The Catholic Church in Kenya has suspended a 45-year-old priest for one year for rapping during sermons. Church officials say he's expected to use the time off public liturgical activities to "reconsider his manner of preaching."
Fr. Paul Ogallo, nicknamed "Sweet Paul," will not lead public mass during the period of suspension "because the use of rap music in preaching is not allowed," Daily Nation quoted Bishop Philip Anyolo, who heads the Homa Bay Diocese, as saying. "We have just stopped him from preaching using rap to accord him time to change his ways."
Fr. Ogallo says he has a reason to use rap.
"I use the rap music to bring … youths to the church. Thereafter, I bring them to Christ," he was quoted as saying. It helps persuade youngsters to stay away from drugs and instead turn their attention to issues of environment and social justice, he added.
In an earlier interview with a local television channel, the priest said he had also used martial arts, drama and poetry to raise awareness among the youth.
Some local Catholics aren't happy with the Church's decision.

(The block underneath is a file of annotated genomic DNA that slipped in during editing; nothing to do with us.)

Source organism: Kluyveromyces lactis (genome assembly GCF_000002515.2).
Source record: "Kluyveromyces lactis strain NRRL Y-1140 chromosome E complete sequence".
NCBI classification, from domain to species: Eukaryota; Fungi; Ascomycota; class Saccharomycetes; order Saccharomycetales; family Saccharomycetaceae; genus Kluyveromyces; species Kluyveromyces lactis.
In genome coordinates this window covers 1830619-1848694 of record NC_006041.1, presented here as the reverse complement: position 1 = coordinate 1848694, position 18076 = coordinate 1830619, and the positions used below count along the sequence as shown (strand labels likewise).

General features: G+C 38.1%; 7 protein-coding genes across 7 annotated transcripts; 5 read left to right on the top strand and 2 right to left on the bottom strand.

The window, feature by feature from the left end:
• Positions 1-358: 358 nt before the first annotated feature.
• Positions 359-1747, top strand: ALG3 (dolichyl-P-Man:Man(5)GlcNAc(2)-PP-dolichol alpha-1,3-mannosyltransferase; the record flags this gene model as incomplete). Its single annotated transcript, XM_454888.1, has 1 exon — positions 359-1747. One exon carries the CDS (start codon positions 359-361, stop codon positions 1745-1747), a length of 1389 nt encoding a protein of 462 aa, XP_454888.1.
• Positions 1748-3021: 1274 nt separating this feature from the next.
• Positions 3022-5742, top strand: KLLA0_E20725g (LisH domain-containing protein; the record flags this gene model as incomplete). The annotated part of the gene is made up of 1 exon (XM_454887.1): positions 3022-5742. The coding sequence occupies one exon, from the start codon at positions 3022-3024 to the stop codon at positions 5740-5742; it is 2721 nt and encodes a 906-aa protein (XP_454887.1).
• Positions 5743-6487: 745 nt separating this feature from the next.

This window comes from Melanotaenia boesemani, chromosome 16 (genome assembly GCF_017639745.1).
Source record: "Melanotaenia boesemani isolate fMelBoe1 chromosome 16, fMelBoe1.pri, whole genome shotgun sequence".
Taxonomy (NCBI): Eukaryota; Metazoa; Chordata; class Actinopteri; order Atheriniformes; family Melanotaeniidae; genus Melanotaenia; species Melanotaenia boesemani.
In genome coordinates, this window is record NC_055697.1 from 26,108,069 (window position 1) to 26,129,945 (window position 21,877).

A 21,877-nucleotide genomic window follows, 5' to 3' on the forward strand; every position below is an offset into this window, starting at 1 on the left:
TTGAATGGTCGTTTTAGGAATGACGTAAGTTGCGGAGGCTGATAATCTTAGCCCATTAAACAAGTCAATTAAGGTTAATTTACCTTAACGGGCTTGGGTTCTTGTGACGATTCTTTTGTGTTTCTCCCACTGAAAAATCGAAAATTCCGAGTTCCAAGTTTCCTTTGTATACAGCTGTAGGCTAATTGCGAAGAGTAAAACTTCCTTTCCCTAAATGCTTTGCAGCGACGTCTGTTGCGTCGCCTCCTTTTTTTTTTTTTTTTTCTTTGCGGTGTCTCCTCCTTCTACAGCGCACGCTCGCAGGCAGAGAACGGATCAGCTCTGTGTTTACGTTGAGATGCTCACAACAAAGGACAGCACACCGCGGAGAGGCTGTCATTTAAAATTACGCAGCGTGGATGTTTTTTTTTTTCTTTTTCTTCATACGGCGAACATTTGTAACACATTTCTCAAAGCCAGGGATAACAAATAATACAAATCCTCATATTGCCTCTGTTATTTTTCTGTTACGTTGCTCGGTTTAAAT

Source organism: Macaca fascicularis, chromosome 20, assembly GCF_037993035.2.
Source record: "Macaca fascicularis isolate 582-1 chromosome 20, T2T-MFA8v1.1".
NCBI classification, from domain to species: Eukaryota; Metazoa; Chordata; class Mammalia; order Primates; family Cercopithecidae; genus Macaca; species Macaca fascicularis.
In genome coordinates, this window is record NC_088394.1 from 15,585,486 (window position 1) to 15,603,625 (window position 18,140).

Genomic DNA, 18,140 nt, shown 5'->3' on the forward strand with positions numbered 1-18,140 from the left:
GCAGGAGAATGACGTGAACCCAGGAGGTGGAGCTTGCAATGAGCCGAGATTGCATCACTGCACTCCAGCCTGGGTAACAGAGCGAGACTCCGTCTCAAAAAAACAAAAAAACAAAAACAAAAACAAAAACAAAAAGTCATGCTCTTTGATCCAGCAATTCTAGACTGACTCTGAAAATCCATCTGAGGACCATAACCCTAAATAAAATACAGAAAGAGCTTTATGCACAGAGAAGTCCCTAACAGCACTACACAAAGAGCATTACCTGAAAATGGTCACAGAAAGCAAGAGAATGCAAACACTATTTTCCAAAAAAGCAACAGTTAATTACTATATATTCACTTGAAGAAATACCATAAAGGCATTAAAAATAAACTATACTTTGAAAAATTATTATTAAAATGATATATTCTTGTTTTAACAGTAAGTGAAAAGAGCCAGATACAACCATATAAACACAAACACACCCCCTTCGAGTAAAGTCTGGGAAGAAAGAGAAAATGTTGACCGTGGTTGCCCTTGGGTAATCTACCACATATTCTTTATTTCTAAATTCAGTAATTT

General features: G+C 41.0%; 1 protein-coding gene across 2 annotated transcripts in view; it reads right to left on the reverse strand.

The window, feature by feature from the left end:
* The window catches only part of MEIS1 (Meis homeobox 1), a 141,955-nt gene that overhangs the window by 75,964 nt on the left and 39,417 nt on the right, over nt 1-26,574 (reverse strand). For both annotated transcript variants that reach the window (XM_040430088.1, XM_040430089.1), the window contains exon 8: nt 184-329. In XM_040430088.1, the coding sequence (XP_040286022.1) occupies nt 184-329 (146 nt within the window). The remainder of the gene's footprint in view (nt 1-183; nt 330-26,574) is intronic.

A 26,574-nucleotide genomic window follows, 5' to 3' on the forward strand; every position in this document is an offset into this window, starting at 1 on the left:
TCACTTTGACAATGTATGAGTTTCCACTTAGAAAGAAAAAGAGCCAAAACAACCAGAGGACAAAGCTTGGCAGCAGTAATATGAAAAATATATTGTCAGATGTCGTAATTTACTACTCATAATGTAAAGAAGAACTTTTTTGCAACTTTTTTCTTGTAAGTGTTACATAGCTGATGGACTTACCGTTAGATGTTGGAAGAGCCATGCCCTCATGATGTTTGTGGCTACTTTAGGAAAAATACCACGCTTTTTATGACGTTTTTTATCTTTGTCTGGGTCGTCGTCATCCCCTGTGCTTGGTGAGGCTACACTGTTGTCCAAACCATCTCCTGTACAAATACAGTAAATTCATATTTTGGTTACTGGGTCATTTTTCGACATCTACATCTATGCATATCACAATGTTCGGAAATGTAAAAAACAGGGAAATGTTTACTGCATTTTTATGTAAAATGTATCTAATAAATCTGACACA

Paul Mbure, a director of photography, who's a Christian, reacted to the news on Twitter. "Father Paul Ogalo was suspended for bringing the youth closer to God by use of rap music," he wrote. "My message to Fr. Paul Ogalo, 'Don't Stop! Keep bringing the youth closer to God. He will never judge you.'"
"The Catholic Church has a way it conducts mass, those who have attended know this," wrote Nakhumicha, another Twitter user. "If Father Paul Ogalo wasn't following the laid down structures like rapping during mass he should have been given a warning or something before being suspended."
In 2015, the Catholic Church in the Philippines suspended a priest for using a hoverboard during the Christmas Eve mass.
The Catholic Diocese of San Pablo said Fr. Albert San Jose of Our Lady of Miraculous Medal in Biñan, Laguna, was "disrespecting" the Eucharist.
The action was taken after a video showing the priest moving around on a hoverboard during Christmas Eve mass went viral.
"That was wrong," the diocese said on Facebook. "The Eucharist demands utmost respect and reverence. It is the Memorial of the Lord's Sacrifice. It is the source and summit of Christian life. It is the Church's highest form of worship. Consequently, it is not a personal celebration where one can capriciously introduce something to get the attention of the people."